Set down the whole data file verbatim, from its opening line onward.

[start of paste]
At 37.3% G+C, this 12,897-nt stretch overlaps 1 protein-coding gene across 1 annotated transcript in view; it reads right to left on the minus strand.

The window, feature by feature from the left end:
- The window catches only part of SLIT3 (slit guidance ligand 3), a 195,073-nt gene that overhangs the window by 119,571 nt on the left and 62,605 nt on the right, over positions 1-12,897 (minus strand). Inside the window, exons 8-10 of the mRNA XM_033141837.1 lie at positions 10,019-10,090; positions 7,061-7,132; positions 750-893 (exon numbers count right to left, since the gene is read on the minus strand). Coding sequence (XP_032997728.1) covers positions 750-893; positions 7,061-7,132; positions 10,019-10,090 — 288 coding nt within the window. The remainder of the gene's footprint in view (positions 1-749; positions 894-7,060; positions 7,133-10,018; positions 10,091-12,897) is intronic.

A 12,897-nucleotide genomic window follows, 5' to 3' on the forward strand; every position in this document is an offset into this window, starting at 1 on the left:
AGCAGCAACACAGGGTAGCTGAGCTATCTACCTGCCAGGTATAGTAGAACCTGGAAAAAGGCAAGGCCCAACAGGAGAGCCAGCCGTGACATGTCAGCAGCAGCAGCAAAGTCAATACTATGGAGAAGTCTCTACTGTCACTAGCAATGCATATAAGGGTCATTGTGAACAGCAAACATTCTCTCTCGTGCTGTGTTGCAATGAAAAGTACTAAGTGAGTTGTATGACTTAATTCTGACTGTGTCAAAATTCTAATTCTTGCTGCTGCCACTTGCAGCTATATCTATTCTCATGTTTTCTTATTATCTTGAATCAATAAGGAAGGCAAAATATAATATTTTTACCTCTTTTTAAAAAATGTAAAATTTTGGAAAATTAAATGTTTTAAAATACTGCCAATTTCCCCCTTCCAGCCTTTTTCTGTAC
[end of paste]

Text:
At 37.3% G+C, this 12,897-nt stretch overlaps 1 protein-coding gene across 1 annotated transcript in view; it reads right to left on the minus strand.

The window, feature by feature from the left end:
- The window catches only part of SLIT3 (slit guidance ligand 3), a 195,073-nt gene that overhangs the window by 119,571 nt on the left and 62,605 nt on the right, over positions 1-12,897 (minus strand). Inside the window, exons 8-10 of the mRNA XM_033141837.1 lie at positions 10,019-10,090; positions 7,061-7,132; positions 750-893 (exon numbers count right to left, since the gene is read on the minus strand). Coding sequence (XP_032997728.1) covers positions 750-893; positions 7,061-7,132; positions 10,019-10,090 — 288 coding nt within the window. The remainder of the gene's footprint in view (positions 1-749; positions 894-7,060; positions 7,133-10,018; positions 10,091-12,897) is intronic.

A 12,897-nucleotide genomic window follows, 5' to 3' on the forward strand; every position in this document is an offset into this window, starting at 1 on the left:
AGCAGCAACACAGGGTAGCTGAGCTATCTACCTGCCAGGTATAGTAGAACCTGGAAAAAGGCAAGGCCCAACAGGAGAGCCAGCCGTGACATGTCAGCAGCAGCAGCAAAGTCAATACTATGGAGAAGTCTCTACTGTCACTAGCAATGCATATAAGGGTCATTGTGAACAGCAAACATTCTCTCTCGTGCTGTGTTGCAATGAAAAGTACTAAGTGAGTTGTATGACTTAATTCTGACTGTGTCAAAATTCTAATTCTTGCTGCTGCCACTTGCAGCTATATCTATTCTCATGTTTTCTTATTATCTTGAATCAATAAGGAAGGCAAAATATAATATTTTTACCTCTTTTTAAAAAATGTAAAATTTTGGAAAATTAAATGTTTTAAAATACTGCCAATTTCCCCCTTCCAGCCTTTTTCTGTAC